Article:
Advantages of detecting CpG methylation biomarkers for NPC

Epigenetic modifications can be accurately and repeatedly detected, in line with the definition of biomarkers. Epigenetic molecular markers include CpG methylation, 5hmC of DNA, histone protein modifications, and even various RNA modifications. Among these, CpG methylation of DNA has its unique advantages and feasibility as a good biomarker: (I) DNA molecules of clinical samples can exist stably for many years even after routine histopathology treatment, thus can be used in archival samples; (II) CpG methylation detection is a positive test with absolute indication and remains relatively stable, thus methylation detection does not need internal control design; (III) CpG methylation of TSG promoters is tumor-specific, thus its detection has great specificity for tumor cells; (IV) CpG methylation detection can use polymerase chain reaction (PCR) amplification-based detection systems, thus with great sensitivity; (V) different patients usually have different gene mutations while promoter CpG methylation is commonly present in most individuals, thus its detection is more convenient; (VI) most importantly, aberrant TSG promoter methylation occur at the early stage of tumorigenesis, thus makes it a valuable biomarker for early cancer diagnosis.

Methods of detecting CpG methylation and clinical sample sources

To develop CpG methylation biomarkers with high sensitivity and specificity for NPC diagnostics, proper selection of appropriate methods for methylation biomarker screening and detection is very important. Various techniques to detect DNA methylation levels have been established. Genome-wide screening using next-generation sequencing- or microarray-based platforms can screen candidate methylation biomarkers comprehensively. These approaches are based on affinity enrichment, methyl-sensitive restriction enzyme (RE) digestion, and bisulfite conversion. Affinity-based enrichment methods enrich methylated DNA fragments using antibodies specific to 5mC (as in MeDIP) or methyl-CpG-binding domain (MBD) proteins, followed by profiling with microarray (MeDIP-chip, MBD-chip) or sequencing (MeDIP-seq, MethylCap-seq). DNA bisulfite conversion coupled with sequencing, or methylation array or RE digestion can quantitatively measure genome-wide methylation, including whole-genome bisulfite sequencing (WGBS), Illumina Infinium Array (MethylationEPIC, Infinium Methylation850, 450 BeadChips), and reduced-representation bisulfite sequencing (RRBS, dRRBS, xRRBS). NPC methylomes have been carried out by methylated DNA immunoprecipitation (MeDIP) (14) and Illumina HumanMethylation450 BeadChip (15).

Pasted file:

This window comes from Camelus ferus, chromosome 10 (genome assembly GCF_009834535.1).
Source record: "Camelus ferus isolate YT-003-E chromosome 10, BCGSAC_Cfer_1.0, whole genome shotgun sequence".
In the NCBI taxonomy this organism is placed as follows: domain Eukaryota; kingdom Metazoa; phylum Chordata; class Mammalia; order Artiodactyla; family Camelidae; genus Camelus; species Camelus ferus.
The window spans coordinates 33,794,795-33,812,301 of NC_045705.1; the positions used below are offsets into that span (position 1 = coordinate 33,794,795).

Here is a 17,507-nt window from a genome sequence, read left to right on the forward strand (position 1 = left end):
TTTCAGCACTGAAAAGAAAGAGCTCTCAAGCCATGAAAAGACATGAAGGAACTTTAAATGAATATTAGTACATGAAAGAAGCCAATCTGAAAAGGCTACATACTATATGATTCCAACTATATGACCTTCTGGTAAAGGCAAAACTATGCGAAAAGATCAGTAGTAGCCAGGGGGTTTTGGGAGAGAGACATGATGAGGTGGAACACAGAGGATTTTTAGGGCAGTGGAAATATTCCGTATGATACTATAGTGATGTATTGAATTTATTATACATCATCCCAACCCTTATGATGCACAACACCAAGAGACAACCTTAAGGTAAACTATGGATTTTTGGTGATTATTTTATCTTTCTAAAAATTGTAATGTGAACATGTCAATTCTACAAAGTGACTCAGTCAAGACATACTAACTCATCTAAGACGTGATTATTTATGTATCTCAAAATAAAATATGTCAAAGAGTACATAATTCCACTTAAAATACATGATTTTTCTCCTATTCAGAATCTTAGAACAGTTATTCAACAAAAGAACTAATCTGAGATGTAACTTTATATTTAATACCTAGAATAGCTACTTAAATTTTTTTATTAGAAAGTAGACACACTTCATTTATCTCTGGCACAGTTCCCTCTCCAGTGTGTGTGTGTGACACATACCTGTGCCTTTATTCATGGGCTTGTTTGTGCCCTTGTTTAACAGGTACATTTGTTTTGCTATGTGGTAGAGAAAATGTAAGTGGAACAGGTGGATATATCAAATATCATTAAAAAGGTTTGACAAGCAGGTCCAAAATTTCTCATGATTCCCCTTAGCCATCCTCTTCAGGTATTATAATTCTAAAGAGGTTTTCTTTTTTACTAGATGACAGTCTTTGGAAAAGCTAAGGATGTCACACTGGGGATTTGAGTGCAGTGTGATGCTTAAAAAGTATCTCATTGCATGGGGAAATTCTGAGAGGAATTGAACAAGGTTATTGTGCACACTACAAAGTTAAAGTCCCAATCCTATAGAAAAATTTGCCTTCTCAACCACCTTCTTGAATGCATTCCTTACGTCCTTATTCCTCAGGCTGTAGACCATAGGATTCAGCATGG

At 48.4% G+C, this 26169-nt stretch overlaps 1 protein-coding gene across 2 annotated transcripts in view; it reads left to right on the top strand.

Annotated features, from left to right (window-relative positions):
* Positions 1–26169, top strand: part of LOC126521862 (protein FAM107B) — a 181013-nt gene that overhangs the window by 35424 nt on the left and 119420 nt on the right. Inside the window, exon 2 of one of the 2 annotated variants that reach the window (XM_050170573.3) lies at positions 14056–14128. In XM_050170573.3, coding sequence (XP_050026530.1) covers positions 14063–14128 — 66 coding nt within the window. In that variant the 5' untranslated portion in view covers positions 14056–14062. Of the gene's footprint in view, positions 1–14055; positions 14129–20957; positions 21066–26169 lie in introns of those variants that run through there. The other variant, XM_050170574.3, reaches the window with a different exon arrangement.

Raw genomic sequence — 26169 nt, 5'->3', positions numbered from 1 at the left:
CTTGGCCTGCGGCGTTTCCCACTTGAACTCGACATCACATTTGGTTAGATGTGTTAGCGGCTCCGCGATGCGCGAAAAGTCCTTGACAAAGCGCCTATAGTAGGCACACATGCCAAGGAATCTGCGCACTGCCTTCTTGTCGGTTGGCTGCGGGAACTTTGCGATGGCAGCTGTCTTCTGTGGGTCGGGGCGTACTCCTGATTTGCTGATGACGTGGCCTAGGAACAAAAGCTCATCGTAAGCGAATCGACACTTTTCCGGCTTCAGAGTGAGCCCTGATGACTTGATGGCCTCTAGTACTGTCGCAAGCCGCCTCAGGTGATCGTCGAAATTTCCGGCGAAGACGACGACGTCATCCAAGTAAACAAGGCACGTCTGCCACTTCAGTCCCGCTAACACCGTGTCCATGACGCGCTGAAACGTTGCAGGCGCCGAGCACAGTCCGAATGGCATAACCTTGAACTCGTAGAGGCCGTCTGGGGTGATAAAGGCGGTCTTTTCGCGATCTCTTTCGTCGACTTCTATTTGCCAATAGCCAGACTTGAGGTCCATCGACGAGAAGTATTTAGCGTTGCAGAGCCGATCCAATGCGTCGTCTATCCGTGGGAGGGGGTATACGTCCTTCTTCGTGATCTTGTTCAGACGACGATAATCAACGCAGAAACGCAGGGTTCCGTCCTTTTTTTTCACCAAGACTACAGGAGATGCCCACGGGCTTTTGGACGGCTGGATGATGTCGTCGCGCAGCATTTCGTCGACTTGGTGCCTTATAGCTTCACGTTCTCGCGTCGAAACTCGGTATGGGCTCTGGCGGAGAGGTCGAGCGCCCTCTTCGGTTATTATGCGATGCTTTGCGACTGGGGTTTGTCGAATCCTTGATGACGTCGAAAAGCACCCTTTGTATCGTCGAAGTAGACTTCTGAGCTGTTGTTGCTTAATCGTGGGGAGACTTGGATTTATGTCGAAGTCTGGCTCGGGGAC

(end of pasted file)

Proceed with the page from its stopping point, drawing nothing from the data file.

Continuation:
Selected single specific methylation biomarkers or a panel of limited methylation markers can be further examined in large cohort samples, using rapid and cost-effective gene-specific methylation detection assays. For this purpose, bisulfite DNA sequencing remains as a gold standard for DNA methylation analysis at high resolution. Other methods include methylation-specific PCR (MSP), quantitative MSP (qMSP) such as MethyLight assay, and pyrosequencing. All can detect the methylation status of single genes with high sensitivity and specificity, which meets the key requirements for biomarker validation and subsequent clinical usage. However, for each gene with epigenetic alterations, careful optimization of its methylation detection system for rapid detection is necessary and critical. We list some common methods of CpG methylation marker detection for NPC with different purposes in Table 1.

Table 1

DNA methylation biomarkers for NPC diagnostics

DNA methylation marker or gene Sample Method Methylation frequency Sensitivity/specificity Ref. Comments
RASSF1A Tissue, brushing, blood MSP, MethyLight, MS-HRM Tissue: 72%/99%, AUC =0.98 (19,24-30) Meta-analysis enrolled 16 eligible studies
Brushing: 56%/100%, AUC =0.94
Blood: 11%/98%, AUC =0.97
RERG Tissue methyl qPCR Tissue: 78.3%/100%, AUC =0.897 (31,32)
ccfDNA qAMP ccfDNA: 60%/100%, AUC =0.855 (33) All cases are non-keratinizing carcinoma
ITGA4 Tissue, ccfDNA qAMP Tissue: 69.1%/94.4%, AUC =0.871
ccfDNA: 75%/60%, AUC =0.683
ZNF671 Tissue: 91.5%/89.5%, AUC =0.946
ccfDNA: 64.7%/80%, AUC =0.724
SHISA3 Tissue: 74.1%/84.2%, AUC =0.809
ccfDNA: 42.9%/90%, AUC =0.600
SLIT2 Tissue, plasma Bisulfite pyrosequencing Tissue: 77%/81.6%, AUC =0.846 (34) Patients were treatment-naïve; the diagnostic value of SLIT2 methylation in plasma is better than that from tissue samples
Plasma: 70.5%/94.7%, AUC =0.866
EBNA1 Tissue MSP 82%/94% (26) Samples from Morocco
LMP1 59%/94%
ITGA9 50%/100%
P16 45%/100%
WNT7A 69%/80%
CHFR 40%/67%
CYB5R2 47%/75%
WIF1 100%/25%
FSTL1 57%/87%
SEPT9 Tissue, swabs qMSP Tissue: 92% (23/25) AUC =0.882 (35) NPC biopsies and paired swabs had a good correlation
Swabs: 72.7% (16/22)
CDH13 Tissue, swabs MSP Tissue: 89.7% (52/58) Swabs: 81%/100% (36) Methylation was not detected in swab samples whose corresponding biopsies were unmethylated
Swabs: 81% (34/42)
DAPK Tissue, plasma, buffy coat MSP Tissue: 75% (24/32) (26-30,37) 12 patients with blood samples available are all DAPK-methylated in tissue samples
Plasma: 50% (6/12)
Buffy coat: 25% (3/12)
RARβ2 Tissue, brushing, plasma MS-HRM Brushing: 53.1% (51/96) Brushing: 50.0%/83.7%, AUC =0.68 (27)
Plasma: 15.9% (35/220) Plasma: AUC =0.58
E-cadherin Swabs, M&T rinsing fluid, plasma, buffy coat MSP Tissue: 53% Swabs: 50%/100% (28,38)
Swabs: 27% M&T: 81%/100%
M&T: 43% Plasma: 13%/100%
Plasma: 7% Buffy coat: 38%/100%
Buffy coat: 20%
p15 Tissue: 80% Swabs: 67%/100% (28,30)
Swabs: 53% M&T: 46%/98%
M&T: 40% Plasma: 0/98%
Plasma: 0 Buffy coat: 8%/100%
Buffy coat: 7%
p16 Tissue: 33% Swabs: 50%/100%